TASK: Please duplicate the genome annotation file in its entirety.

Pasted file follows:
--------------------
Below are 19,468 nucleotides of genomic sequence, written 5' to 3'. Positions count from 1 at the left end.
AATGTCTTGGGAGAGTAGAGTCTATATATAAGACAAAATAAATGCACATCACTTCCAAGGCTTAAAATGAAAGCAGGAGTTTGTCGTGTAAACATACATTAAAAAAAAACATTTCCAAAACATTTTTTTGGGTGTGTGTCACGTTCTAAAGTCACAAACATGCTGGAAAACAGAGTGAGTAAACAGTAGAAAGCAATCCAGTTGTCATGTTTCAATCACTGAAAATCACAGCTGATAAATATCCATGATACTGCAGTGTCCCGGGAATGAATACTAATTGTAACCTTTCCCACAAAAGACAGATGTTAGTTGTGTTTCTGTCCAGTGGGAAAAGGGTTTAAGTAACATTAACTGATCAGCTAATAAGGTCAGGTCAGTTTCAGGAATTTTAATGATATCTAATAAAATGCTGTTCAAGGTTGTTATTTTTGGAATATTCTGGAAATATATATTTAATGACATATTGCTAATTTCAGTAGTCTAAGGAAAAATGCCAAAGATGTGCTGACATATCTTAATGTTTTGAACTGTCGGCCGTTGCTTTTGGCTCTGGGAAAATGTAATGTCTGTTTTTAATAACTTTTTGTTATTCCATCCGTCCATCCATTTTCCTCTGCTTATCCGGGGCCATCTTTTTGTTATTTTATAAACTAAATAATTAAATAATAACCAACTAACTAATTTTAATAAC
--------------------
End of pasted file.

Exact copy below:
Below are 19,468 nucleotides of genomic sequence, written 5' to 3'. Positions count from 1 at the left end.
AATGTCTTGGGAGAGTAGAGTCTATATATAAGACAAAATAAATGCACATCACTTCCAAGGCTTAAAATGAAAGCAGGAGTTTGTCGTGTAAACATACATTAAAAAAAAACATTTCCAAAACATTTTTTTGGGTGTGTGTCACGTTCTAAAGTCACAAACATGCTGGAAAACAGAGTGAGTAAACAGTAGAAAGCAATCCAGTTGTCATGTTTCAATCACTGAAAATCACAGCTGATAAATATCCATGATACTGCAGTGTCCCGGGAATGAATACTAATTGTAACCTTTCCCACAAAAGACAGATGTTAGTTGTGTTTCTGTCCAGTGGGAAAAGGGTTTAAGTAACATTAACTGATCAGCTAATAAGGTCAGGTCAGTTTCAGGAATTTTAATGATATCTAATAAAATGCTGTTCAAGGTTGTTATTTTTGGAATATTCTGGAAATATATATTTAATGACATATTGCTAATTTCAGTAGTCTAAGGAAAAATGCCAAAGATGTGCTGACATATCTTAATGTTTTGAACTGTCGGCCGTTGCTTTTGGCTCTGGGAAAATGTAATGTCTGTTTTTAATAACTTTTTGTTATTCCATCCGTCCATCCATTTTCCTCTGCTTATCCGGGGCCATCTTTTTGTTATTTTATAAACTAAATAATTAAATAATAACCAACTAACTAATTTTAATAAC